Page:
COBURN GORE – Joyce L. White, a U.S. citizen living in the tiny Canadian border town of Woburn, manages the only convenience store here.

Coburn Gore has 10 year-round residents. Everyone else is just passing through.

Seventy-five percent of the customers at Pépin’s General Store are Canadian, crossing the few feet into Maine for gas – 21 cents a liter cheaper this week.

Most days White is waved through the border crossings on both sides, a familiar face after years of traveling back and forth. Some nights, at closing, the Canadian border guard on duty calls to ask if White will bring a chocolate bar to his shack on her way home. She does.

That easy relationship is part of the reason she’s leery of a new federal proposal to intensify border security, including requiring everyone to have a passport. Currently, most people only use a driver’s license to get across.

“It would be really weird after five years for that guy to say, ‘Show me your passport!'” White said.

Officially called the Western Hemisphere Travel Initiative and part of a broader effort to increase intelligence and security after the attacks of 9/11, details of the proposal are scarce for now.

In the next week or two, the proposed new rules will be published in the Federal Register, kicking off a 60-day period of public comment.

The basics, so far: By January 2008 everyone crossing into or out of the Caribbean, Bermuda, Panama, Mexico and Canada by air, sea or land will need to show a passport, according to the U.S. Department of State.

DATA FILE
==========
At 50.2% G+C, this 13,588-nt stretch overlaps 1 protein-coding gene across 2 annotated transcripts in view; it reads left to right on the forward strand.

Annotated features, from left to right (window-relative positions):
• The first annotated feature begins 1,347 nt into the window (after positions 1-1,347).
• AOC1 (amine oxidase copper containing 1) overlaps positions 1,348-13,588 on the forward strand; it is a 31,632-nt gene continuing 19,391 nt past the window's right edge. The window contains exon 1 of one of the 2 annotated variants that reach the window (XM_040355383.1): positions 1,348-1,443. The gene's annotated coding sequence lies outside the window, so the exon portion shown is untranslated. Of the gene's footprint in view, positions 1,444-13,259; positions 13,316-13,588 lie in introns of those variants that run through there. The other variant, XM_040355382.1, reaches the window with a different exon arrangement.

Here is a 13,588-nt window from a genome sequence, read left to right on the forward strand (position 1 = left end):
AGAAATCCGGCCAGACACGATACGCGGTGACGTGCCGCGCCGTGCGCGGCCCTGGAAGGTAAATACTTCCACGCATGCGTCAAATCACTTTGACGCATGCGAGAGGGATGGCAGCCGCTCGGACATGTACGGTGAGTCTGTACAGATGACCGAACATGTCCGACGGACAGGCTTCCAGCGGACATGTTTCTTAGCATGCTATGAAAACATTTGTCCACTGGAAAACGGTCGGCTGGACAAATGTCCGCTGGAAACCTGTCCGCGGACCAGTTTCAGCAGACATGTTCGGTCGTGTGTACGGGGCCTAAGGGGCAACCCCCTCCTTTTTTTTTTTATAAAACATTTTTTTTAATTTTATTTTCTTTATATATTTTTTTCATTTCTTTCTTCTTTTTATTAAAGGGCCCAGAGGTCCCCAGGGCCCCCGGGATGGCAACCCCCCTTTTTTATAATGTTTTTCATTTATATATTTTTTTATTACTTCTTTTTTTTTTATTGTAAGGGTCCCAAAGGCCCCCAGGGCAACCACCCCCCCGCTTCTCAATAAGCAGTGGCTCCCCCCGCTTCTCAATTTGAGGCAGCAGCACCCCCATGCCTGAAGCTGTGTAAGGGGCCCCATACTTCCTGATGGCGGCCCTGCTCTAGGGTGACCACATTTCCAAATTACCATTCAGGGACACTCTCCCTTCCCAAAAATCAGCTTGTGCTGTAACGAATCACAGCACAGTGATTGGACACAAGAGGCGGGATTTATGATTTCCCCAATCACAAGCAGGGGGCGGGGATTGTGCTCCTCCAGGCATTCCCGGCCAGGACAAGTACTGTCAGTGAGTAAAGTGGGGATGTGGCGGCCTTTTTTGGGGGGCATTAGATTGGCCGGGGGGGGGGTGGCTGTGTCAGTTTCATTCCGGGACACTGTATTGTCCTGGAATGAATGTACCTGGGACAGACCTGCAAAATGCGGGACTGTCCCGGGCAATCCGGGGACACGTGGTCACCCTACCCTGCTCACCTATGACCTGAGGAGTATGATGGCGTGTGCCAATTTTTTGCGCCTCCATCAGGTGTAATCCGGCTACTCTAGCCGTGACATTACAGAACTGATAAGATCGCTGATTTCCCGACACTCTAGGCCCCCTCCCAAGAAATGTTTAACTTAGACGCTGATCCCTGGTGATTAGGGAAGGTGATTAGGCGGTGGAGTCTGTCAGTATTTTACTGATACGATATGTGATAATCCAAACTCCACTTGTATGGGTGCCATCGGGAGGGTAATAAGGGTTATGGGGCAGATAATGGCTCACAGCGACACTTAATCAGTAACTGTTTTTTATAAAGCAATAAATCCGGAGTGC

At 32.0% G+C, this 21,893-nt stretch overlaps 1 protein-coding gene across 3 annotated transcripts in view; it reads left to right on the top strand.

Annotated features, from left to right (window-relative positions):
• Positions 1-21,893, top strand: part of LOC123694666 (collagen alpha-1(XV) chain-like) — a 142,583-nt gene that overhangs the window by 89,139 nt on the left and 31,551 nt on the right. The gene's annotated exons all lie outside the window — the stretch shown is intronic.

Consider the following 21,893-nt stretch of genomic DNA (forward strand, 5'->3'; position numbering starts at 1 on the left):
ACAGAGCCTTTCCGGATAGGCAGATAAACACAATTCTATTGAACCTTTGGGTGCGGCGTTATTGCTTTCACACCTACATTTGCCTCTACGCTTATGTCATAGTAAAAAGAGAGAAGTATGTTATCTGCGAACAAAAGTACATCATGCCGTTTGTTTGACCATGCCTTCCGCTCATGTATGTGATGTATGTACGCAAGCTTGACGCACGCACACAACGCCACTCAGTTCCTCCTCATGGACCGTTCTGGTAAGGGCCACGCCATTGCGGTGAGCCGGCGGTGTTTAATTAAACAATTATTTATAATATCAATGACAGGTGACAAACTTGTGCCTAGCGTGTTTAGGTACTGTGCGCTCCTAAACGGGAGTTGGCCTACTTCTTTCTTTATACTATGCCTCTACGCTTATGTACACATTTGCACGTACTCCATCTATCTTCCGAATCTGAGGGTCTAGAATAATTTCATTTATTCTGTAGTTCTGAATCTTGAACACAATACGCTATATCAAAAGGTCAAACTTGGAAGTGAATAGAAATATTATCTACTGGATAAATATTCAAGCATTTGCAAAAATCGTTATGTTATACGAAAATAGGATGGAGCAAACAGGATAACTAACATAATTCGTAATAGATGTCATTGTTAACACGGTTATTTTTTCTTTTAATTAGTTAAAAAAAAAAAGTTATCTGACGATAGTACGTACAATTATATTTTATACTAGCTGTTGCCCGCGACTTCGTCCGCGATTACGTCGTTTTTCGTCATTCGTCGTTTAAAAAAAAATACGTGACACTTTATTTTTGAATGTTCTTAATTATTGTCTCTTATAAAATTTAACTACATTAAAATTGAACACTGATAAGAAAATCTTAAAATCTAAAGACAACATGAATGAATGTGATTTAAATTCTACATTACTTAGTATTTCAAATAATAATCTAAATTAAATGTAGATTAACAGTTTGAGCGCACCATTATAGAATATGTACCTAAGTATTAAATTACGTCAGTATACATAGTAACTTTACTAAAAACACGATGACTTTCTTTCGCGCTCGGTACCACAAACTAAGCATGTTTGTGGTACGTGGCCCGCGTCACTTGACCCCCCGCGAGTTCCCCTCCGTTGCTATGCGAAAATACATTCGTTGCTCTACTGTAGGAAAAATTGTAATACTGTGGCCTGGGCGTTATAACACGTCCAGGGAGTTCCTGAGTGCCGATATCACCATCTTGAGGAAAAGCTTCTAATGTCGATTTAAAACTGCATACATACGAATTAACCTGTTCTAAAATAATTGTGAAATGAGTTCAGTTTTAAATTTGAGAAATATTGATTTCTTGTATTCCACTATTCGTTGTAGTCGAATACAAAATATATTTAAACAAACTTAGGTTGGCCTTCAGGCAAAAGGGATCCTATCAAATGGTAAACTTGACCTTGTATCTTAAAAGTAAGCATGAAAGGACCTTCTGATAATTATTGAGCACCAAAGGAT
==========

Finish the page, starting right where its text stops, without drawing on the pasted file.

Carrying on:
For Maine, which shares a 316-mile border with Canada and counts it as its biggest export destination, the implications could be many.

People now flow across the Maine-Canada border for church, for shopping, to visit family. In many ways, requiring a passport to cross up North makes as much sense as requiring a passport to move from Auburn to Lewiston, said Wade Merritt, director of the Maine International Trade Center’s Canada desk.

“If you were an 84-year-old grandmother and you liked shopping at Marden’s, would you bother to get a passport (so you could still shop there)? Probably not,” he said.

Chip Morrison, president of the Androscoggin County Chamber of Commerce, also expressed concern. “You can’t take a quick trip, you can’t get a passport quickly. It takes six weeks. You’re not going to do anything spur of the moment,” he said.

Morrison said the change could increase business costs. Eventually, “some jobs may require you to hold a valid passport.”

On Wednesday, the day after news of the proposal broke, Morrison took a quick in-office poll. He was the only one of five people with a passport, the national average.

“It’s absolutely no good for Maine tourism, period,” said Vaughn Stinson, chief executive officer of the Maine Tourism Association. “The Canadian visitor is our largest international visitor here in Maine.”

And when Canadians are not actually stopping here, Stinson believes Maine is the state most frequently used by Canadians as a portal to the U.S. eastern seaboard.